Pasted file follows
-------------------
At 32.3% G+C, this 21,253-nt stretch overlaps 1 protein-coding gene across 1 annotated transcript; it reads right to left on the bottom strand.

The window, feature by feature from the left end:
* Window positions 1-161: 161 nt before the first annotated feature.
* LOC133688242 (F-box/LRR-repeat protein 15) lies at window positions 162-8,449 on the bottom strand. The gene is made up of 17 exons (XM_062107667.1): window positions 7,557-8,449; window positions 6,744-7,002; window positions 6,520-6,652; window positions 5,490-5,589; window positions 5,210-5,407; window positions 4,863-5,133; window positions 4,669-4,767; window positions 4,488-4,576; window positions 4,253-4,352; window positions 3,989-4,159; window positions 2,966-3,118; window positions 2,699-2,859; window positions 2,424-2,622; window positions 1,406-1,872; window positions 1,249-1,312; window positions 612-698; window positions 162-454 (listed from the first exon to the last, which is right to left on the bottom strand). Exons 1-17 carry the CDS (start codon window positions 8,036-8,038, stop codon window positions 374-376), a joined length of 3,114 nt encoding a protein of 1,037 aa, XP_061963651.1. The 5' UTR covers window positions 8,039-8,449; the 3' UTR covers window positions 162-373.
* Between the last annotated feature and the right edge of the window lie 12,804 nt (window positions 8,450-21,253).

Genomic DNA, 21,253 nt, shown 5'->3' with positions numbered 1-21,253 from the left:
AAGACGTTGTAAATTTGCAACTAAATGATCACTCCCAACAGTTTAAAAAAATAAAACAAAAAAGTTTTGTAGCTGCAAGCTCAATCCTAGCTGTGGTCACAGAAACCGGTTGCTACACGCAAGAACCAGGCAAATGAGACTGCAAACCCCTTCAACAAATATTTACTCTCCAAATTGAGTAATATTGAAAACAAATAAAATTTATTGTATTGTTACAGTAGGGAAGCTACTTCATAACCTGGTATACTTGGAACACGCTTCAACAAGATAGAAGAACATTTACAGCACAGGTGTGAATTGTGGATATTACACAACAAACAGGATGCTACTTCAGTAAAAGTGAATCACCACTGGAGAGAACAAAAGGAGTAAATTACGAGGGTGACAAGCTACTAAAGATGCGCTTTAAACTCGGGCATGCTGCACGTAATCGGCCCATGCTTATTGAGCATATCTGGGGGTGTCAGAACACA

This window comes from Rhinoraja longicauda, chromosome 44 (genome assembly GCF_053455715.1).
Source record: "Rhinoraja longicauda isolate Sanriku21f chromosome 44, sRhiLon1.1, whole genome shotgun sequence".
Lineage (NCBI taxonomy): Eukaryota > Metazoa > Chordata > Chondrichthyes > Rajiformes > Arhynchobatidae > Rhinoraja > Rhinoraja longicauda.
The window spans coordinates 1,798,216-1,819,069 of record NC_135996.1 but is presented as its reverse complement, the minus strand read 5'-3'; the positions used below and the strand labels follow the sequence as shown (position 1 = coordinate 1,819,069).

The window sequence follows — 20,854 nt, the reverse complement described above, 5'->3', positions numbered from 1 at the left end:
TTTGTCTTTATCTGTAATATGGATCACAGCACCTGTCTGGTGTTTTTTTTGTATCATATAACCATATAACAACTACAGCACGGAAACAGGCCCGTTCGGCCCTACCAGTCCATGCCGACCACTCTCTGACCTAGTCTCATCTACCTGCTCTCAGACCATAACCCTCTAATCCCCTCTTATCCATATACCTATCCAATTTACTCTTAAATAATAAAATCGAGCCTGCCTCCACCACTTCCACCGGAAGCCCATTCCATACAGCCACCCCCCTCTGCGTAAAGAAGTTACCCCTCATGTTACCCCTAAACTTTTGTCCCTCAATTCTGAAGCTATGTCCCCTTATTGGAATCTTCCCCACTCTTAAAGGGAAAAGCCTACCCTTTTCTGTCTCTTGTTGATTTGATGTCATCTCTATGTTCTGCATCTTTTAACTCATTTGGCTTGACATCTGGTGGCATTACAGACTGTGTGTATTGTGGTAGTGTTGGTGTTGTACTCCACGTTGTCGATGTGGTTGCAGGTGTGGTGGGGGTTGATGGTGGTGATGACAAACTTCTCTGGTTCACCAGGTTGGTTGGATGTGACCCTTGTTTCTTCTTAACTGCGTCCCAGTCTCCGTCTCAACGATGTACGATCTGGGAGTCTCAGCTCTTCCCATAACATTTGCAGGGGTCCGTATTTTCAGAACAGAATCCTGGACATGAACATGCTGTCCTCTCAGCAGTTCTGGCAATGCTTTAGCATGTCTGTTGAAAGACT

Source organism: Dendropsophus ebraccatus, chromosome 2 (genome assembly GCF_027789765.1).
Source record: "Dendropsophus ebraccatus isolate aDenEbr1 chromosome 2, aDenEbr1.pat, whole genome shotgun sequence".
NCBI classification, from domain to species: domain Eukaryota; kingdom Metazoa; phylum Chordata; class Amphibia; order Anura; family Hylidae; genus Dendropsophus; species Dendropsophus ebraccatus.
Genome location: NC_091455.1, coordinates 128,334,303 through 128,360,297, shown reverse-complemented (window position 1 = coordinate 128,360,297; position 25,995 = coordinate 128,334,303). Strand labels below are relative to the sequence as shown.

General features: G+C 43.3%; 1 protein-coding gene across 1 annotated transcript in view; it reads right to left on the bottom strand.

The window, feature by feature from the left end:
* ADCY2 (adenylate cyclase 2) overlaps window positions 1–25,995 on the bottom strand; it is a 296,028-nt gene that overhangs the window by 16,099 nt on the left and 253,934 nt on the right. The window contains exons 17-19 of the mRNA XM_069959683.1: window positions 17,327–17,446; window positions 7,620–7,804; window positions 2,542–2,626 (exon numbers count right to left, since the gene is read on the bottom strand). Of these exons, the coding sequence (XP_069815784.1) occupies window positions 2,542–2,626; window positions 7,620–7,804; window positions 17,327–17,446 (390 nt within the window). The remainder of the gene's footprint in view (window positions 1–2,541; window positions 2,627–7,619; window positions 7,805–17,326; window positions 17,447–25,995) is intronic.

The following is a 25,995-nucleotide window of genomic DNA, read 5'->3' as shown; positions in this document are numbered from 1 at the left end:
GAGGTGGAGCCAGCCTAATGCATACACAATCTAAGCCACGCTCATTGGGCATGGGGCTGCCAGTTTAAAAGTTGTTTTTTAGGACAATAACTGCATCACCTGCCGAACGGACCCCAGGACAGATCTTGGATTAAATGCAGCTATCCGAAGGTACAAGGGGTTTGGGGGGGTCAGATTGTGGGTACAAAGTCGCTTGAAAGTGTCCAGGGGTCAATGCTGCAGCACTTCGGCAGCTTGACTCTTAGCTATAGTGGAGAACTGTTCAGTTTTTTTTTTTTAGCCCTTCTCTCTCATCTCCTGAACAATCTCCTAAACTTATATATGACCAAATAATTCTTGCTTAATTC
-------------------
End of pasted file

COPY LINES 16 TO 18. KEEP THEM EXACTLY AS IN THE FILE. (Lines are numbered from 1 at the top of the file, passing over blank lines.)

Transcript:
NCBI classification, from domain to species: domain Eukaryota; kingdom Metazoa; phylum Chordata; class Amphibia; order Anura; family Hylidae; genus Dendropsophus; species Dendropsophus ebraccatus.
Genome location: NC_091455.1, coordinates 128,334,303 through 128,360,297, shown reverse-complemented (window position 1 = coordinate 128,360,297; position 25,995 = coordinate 128,334,303). Strand labels below are relative to the sequence as shown.

General features: G+C 43.3%; 1 protein-coding gene across 1 annotated transcript in view; it reads right to left on the bottom strand.